Sometimes, you just need to think like a teenage girl.
I’ve been meaning to start watching PreCure after Sailor Moon introduced me to the wonders of magical girls last year. Like its predecessor, PreCure is one of those shows that everybody has heard of but nobody has seen. In Japan, it’s a hugely popular merchandising juggernaut aimed at little girls, much like My Little Pony in the United States. Perhaps because of its target audience, it has never received much attention in the Western otaku community. Regardless, with a new PreCure show just starting up, I figured it was the perfect time to see what this franchise is all about. This review covers the first two episodes.
From the very first scene, Suite PreCure dives headfirst a Power Rangers style black-and-white moral morass. Mephisto, the evil ruler of the musically themed Minor Land, is trying to steal the notes of the Melody of Happiness in order to transform it into a Melody of Sorrow. When the queen of Major Land scatters the notes all around Earth, Mephisto sends his transforming cat/girl minion Siren to retrieve them. However, Major Land’s adorable mascot Hummy manages to thwart Siren by transforming two girls, Hibiki and Kanade, into Cure Melody and Cure Rhythm. Thus begins the musical battle against the forces of sadness!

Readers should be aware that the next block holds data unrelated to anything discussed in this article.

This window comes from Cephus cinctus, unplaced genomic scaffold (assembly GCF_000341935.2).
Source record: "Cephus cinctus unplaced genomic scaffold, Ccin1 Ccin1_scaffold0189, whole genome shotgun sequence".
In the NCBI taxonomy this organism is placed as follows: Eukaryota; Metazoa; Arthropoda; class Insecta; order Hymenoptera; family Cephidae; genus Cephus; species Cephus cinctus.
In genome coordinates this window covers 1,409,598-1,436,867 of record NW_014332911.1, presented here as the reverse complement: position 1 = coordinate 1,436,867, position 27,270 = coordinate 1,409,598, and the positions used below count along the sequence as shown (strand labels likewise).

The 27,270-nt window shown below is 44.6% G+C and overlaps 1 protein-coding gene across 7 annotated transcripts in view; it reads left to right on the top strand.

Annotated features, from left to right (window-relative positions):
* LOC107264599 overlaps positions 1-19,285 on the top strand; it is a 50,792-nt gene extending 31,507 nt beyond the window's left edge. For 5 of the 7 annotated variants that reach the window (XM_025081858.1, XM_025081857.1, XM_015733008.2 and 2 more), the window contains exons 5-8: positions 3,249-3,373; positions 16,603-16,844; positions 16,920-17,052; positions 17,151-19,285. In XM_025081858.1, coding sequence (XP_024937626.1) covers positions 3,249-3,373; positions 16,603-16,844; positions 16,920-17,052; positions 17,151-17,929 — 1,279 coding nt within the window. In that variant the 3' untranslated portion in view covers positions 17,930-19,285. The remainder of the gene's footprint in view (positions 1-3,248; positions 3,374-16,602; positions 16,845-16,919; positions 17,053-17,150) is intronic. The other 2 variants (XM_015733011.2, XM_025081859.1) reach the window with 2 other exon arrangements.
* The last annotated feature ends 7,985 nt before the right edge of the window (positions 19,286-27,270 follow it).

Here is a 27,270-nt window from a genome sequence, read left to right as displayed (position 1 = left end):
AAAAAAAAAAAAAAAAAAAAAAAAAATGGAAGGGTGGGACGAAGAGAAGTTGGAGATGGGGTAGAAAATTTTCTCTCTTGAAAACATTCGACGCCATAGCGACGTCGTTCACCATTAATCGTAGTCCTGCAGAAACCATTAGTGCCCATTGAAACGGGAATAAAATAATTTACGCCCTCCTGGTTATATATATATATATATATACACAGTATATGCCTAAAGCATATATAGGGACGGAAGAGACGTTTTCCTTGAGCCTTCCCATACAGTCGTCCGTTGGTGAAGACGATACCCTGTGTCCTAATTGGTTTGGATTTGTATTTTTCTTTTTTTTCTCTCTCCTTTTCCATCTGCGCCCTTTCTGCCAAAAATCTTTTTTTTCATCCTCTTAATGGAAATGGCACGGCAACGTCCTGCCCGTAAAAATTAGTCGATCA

More after the break.
What I Liked
Pink Extraordinaire: I freely admit that PreCure is a show for little girls, and enjoy it regardless. Hey, if Dusty gets to fawn over My Little Pony, aren’t I allowed my own guilty pleasure? And when you get down to it, PreCure is really just a vehicle for selling overpriced plastic toys to the young female demographic. They could put up any old pink, sparkly thing on the boob tube and girls would be begging their parents for the toys regardless.